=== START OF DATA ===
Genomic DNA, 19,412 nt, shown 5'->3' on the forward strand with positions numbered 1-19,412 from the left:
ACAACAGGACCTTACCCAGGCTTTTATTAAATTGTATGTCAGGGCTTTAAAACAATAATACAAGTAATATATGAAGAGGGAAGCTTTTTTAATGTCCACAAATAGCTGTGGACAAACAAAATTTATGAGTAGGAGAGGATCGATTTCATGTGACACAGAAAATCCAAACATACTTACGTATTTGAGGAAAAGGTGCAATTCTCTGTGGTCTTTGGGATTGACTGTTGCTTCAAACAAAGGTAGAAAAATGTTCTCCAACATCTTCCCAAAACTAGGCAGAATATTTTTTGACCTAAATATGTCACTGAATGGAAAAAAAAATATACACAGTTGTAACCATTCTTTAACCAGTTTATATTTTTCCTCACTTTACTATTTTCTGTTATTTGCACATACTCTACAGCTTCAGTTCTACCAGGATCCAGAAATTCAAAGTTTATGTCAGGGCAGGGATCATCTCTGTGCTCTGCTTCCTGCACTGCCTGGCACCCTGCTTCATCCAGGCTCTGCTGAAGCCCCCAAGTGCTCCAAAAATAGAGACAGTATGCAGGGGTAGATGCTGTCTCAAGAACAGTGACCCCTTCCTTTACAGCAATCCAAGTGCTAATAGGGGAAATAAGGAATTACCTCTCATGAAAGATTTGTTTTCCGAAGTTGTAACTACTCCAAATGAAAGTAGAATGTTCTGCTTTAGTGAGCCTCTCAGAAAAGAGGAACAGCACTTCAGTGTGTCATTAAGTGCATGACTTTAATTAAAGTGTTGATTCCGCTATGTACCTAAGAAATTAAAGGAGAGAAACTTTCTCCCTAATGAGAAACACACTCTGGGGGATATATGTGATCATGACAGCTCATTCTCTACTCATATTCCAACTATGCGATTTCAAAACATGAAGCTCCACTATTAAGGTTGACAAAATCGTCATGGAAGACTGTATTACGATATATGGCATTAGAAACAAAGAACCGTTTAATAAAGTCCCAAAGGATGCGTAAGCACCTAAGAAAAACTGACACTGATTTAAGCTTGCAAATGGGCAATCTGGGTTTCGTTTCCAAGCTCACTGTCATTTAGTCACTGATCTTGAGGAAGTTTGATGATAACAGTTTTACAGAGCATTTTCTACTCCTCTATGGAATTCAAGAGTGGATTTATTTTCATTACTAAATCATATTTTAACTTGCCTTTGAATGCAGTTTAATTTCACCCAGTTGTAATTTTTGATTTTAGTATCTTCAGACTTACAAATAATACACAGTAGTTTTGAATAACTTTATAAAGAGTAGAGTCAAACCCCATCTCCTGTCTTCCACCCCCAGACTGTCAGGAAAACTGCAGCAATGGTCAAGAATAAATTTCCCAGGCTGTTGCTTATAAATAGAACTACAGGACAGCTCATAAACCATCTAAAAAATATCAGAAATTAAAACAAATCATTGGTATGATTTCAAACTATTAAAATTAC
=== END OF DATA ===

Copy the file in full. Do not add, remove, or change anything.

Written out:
Genomic DNA, 19,412 nt, shown 5'->3' on the forward strand with positions numbered 1-19,412 from the left:
ACAACAGGACCTTACCCAGGCTTTTATTAAATTGTATGTCAGGGCTTTAAAACAATAATACAAGTAATATATGAAGAGGGAAGCTTTTTTAATGTCCACAAATAGCTGTGGACAAACAAAATTTATGAGTAGGAGAGGATCGATTTCATGTGACACAGAAAATCCAAACATACTTACGTATTTGAGGAAAAGGTGCAATTCTCTGTGGTCTTTGGGATTGACTGTTGCTTCAAACAAAGGTAGAAAAATGTTCTCCAACATCTTCCCAAAACTAGGCAGAATATTTTTTGACCTAAATATGTCACTGAATGGAAAAAAAAATATACACAGTTGTAACCATTCTTTAACCAGTTTATATTTTTCCTCACTTTACTATTTTCTGTTATTTGCACATACTCTACAGCTTCAGTTCTACCAGGATCCAGAAATTCAAAGTTTATGTCAGGGCAGGGATCATCTCTGTGCTCTGCTTCCTGCACTGCCTGGCACCCTGCTTCATCCAGGCTCTGCTGAAGCCCCCAAGTGCTCCAAAAATAGAGACAGTATGCAGGGGTAGATGCTGTCTCAAGAACAGTGACCCCTTCCTTTACAGCAATCCAAGTGCTAATAGGGGAAATAAGGAATTACCTCTCATGAAAGATTTGTTTTCCGAAGTTGTAACTACTCCAAATGAAAGTAGAATGTTCTGCTTTAGTGAGCCTCTCAGAAAAGAGGAACAGCACTTCAGTGTGTCATTAAGTGCATGACTTTAATTAAAGTGTTGATTCCGCTATGTACCTAAGAAATTAAAGGAGAGAAACTTTCTCCCTAATGAGAAACACACTCTGGGGGATATATGTGATCATGACAGCTCATTCTCTACTCATATTCCAACTATGCGATTTCAAAACATGAAGCTCCACTATTAAGGTTGACAAAATCGTCATGGAAGACTGTATTACGATATATGGCATTAGAAACAAAGAACCGTTTAATAAAGTCCCAAAGGATGCGTAAGCACCTAAGAAAAACTGACACTGATTTAAGCTTGCAAATGGGCAATCTGGGTTTCGTTTCCAAGCTCACTGTCATTTAGTCACTGATCTTGAGGAAGTTTGATGATAACAGTTTTACAGAGCATTTTCTACTCCTCTATGGAATTCAAGAGTGGATTTATTTTCATTACTAAATCATATTTTAACTTGCCTTTGAATGCAGTTTAATTTCACCCAGTTGTAATTTTTGATTTTAGTATCTTCAGACTTACAAATAATACACAGTAGTTTTGAATAACTTTATAAAGAGTAGAGTCAAACCCCATCTCCTGTCTTCCACCCCCAGACTGTCAGGAAAACTGCAGCAATGGTCAAGAATAAATTTCCCAGGCTGTTGCTTATAAATAGAACTACAGGACAGCTCATAAACCATCTAAAAAATATCAGAAATTAAAACAAATCATTGGTATGATTTCAAACTATTAAAATTAC